Using nanosheets to identify bacterial strain and drug resistance

– Sindhu M

Microorganisms like bacteria cause many infectious diseases, which are generally treated with antibiotics. The causative microbe must first be identified to prescribe the appropriate antibiotic.  Researchers from the Department of Organic Chemistry and Department of Molecular Reproduction, Development and Genetics in IISc have developed an optical nanosheet sensor to identify these disease-causing microbes from urine samples.

Optical sensors are faster and simpler than culture-based methods and PCR. Nanosheet sensors such as those made of Graphene Oxide (GO) have a high surface area to volume ratio, but have been largely unsuitable for biological applications so far because of their poor stability in aqueous media such as urine or blood.

To overcome these limitations, the researchers designed chemically modified Molybdenum Disulfide (MoS2) nanosheets, which are water soluble and positively charged, and bind to the negatively charged cell membrane of microbes. They coupled Green Fluorescent Protein (GFP) to the nanosheet to visualise the interaction between the microbe and the nanosheets. The difference in intensity of the GFP signal after adding the microbe sample was used to differentiate bacterial strains.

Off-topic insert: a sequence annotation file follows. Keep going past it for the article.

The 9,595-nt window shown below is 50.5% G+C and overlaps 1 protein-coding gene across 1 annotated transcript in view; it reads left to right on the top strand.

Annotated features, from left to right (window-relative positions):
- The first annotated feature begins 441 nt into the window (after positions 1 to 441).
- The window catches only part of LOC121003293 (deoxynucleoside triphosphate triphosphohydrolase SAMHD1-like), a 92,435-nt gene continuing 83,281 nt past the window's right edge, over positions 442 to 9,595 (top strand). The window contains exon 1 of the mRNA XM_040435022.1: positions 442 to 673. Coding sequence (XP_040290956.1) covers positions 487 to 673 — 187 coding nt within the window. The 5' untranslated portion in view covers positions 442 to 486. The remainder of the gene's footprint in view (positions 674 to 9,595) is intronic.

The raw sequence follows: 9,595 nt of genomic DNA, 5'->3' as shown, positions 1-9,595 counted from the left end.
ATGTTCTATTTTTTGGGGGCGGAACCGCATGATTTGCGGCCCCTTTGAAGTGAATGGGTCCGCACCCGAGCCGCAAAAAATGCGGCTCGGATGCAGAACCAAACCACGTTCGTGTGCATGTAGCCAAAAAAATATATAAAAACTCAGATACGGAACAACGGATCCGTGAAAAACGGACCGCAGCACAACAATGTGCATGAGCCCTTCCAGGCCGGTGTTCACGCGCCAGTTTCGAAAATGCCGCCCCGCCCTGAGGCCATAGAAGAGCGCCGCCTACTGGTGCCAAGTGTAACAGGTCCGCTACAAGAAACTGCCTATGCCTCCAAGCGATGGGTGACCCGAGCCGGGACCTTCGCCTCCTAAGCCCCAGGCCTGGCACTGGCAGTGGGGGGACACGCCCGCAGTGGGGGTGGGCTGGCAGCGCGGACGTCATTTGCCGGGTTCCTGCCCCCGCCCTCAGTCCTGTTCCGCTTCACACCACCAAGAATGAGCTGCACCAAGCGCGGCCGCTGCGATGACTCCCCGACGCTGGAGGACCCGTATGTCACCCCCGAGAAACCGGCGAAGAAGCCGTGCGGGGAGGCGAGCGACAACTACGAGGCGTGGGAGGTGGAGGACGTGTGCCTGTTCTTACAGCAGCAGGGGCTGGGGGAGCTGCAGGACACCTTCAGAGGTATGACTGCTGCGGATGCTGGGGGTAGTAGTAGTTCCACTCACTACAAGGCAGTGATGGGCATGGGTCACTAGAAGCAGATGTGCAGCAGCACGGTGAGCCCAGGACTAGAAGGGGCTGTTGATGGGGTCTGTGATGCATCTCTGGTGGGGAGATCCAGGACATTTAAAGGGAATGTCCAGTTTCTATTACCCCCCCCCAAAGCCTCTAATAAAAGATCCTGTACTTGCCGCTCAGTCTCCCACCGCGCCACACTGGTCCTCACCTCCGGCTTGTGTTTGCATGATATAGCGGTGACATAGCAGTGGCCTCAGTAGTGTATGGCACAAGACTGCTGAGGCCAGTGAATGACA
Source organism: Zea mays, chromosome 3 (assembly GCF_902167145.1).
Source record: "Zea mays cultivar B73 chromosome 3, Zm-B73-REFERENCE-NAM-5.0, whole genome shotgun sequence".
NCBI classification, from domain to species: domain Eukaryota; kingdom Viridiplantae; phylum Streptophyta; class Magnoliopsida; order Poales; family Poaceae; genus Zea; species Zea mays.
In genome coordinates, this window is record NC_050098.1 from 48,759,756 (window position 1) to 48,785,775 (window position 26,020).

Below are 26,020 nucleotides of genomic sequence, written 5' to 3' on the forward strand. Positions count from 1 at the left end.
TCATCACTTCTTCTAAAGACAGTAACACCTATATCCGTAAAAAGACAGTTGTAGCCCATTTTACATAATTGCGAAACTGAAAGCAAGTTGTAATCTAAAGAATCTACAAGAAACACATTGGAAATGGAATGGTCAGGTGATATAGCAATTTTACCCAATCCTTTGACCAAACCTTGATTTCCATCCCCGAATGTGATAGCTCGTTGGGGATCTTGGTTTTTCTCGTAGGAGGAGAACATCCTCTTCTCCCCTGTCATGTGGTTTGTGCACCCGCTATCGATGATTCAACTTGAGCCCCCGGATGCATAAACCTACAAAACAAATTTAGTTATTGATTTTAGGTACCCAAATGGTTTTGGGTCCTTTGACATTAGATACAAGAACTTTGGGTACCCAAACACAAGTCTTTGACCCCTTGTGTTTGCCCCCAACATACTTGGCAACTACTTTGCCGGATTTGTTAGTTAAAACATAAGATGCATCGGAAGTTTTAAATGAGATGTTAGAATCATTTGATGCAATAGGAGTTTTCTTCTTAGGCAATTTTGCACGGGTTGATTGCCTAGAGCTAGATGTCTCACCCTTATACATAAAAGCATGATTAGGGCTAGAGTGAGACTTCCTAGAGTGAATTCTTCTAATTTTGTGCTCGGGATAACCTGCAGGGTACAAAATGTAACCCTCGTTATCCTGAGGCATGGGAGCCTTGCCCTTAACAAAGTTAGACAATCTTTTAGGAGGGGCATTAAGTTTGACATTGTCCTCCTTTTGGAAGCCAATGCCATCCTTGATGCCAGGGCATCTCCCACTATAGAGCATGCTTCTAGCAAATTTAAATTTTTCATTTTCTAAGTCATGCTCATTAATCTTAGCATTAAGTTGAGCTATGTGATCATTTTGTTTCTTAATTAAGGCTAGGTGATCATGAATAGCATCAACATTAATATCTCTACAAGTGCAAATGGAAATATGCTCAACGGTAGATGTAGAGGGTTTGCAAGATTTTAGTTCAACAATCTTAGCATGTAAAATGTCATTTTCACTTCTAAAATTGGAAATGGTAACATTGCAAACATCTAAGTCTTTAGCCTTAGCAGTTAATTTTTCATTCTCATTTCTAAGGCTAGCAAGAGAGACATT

The sensor can also be used to identify whether the strain is resistant to antibiotics or not. Antibiotic-resistant bacteria have altered membrane properties to reduce the intake and increase the expulsion of the antibiotic. Thus, they interact differently with the nanosheet. The researchers say that the sensor can be also used to study the effect of drugs on diseased cells.

a) Schematic representation of the sensing mechanism for bacteria and their lysates. b) Structure of cationic thiol ligands with different head groups at the non-thiol end. c) Canonical plots showing differentiation of discrimination of the native strain from resistant ones through both lysate and whole-bacteria sensing. The resistant bacteria were classified based on d) types and e) amounts of drugs through statistical output.

Pradipta Behera, Krishna Kumar Singh, Deepak Kumar Saini, and Mrinmoy De, Rapid discrimination of bacterial drug resistivity by array based cross-validation using 2D-MoS2. Chem. Eur. J. (2022).

Lab websites:
Mrinmoy De:
Deepak Kumar Saini: